B. Applicable Law

         Governmental immunity defeats subject-matter jurisdiction in suits against subdivisions of the State, such as the City, unless that immunity has been clearly and unambiguously waived by the Legislature. See Sykes, 136 S.W.3d at 638. Governmental immunity encompasses both immunity from liability and immunity from suit. Tex. Dep't of Parks & Wildlife v. Miranda, 133 S.W.3d 217, 224 (Tex. 2004). The Texas Tort Claims Act (TTCA) waives governmental immunity for "personal injury and death [proximately] caused by a condition or use of tangible personal or real property if the government unit would, were it a private person, be liable to the claimant according to Texas law." Tex. Civ. Prac. & Rem. Code Ann. § 101.021(2); see Miranda, 133 S.W.3d at 224; Jefferson County v. Farris, 569 S.W.3d 814, 823 (Tex. App.-Houston [1st Dist.] 2018, pet. filed) (per curiam). Thus, "[t]o state a claim under the [TTCA], a plaintiff must allege an injury resulting from the 'condition or use of tangible personal or real property.'" Tex. Dep't of Pub. Safety v. Petta, 44 S.W.3d 575, 580 (Tex. 2001); see Tex. Civ. Prac. & Rem. Code Ann. § 101.021(2). "Use" has been defined in the context of the TTCA as "to put or bring into action or service; to employ for or apply to a given purpose." Tex. Nat. Res. Conservation Comm'n v. White, 46 S.W.3d 864, 869 (Tex. 2001); Vela v. City of McAllen, 894 S.W.2d 836, 840 (Tex. App.-Corpus Christi-Edinburg 1995, no writ).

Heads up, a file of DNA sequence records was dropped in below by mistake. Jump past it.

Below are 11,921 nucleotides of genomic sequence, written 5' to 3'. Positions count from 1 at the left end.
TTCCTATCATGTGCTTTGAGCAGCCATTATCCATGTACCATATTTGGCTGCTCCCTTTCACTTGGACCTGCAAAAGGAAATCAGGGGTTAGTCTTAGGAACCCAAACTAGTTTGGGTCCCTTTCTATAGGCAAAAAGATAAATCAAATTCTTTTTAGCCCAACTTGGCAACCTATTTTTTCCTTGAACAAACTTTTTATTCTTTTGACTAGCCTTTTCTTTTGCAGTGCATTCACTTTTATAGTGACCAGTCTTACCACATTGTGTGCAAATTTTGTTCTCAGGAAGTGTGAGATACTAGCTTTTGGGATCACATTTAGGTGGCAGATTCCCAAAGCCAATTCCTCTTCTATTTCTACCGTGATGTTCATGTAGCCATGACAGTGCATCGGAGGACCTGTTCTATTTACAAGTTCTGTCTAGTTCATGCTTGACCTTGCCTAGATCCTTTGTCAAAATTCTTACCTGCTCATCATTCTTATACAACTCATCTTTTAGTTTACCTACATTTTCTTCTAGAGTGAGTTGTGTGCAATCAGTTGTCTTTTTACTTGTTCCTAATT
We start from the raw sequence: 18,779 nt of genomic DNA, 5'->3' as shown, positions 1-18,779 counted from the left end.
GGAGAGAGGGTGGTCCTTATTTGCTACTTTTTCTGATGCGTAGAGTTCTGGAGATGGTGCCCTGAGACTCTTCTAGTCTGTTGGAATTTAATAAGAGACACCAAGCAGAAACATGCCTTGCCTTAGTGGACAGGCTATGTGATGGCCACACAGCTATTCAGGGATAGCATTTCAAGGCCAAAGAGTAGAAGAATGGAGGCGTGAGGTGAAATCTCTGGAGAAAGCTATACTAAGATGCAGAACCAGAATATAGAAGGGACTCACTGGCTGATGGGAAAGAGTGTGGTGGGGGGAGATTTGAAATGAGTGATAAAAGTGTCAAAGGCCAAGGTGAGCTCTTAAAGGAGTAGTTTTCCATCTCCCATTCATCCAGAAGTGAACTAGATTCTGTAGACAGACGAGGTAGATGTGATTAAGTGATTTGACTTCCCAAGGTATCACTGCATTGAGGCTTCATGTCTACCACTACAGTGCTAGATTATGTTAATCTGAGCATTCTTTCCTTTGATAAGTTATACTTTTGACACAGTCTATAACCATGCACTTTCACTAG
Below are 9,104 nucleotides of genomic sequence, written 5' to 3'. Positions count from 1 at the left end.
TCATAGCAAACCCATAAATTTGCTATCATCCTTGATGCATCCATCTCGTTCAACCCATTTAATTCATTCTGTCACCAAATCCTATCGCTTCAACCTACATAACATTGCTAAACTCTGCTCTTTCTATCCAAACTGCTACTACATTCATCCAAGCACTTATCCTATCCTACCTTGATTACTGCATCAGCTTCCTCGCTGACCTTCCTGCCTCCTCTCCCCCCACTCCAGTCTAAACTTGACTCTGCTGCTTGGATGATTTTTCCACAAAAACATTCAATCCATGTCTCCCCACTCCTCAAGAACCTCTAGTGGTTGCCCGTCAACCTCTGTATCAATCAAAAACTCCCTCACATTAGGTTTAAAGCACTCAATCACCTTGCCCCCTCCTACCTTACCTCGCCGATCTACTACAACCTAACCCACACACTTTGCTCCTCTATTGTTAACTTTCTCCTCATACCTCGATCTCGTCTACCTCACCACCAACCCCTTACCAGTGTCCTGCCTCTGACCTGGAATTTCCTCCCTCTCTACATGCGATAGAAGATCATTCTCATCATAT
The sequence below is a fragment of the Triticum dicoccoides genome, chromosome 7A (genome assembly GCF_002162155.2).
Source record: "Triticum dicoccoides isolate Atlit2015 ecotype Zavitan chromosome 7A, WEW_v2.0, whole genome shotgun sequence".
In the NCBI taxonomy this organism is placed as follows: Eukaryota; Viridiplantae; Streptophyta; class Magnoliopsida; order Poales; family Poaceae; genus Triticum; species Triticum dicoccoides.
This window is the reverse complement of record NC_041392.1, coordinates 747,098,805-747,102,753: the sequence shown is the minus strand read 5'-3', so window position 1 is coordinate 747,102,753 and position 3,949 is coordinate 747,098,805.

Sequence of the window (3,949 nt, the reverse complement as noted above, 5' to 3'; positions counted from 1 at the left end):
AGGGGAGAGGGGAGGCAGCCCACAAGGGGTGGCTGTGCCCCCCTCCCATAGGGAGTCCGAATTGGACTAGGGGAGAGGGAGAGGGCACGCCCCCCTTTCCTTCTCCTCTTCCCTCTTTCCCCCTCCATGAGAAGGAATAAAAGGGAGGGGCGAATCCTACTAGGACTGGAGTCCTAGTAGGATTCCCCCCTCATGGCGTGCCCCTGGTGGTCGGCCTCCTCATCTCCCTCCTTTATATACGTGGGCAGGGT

C. ...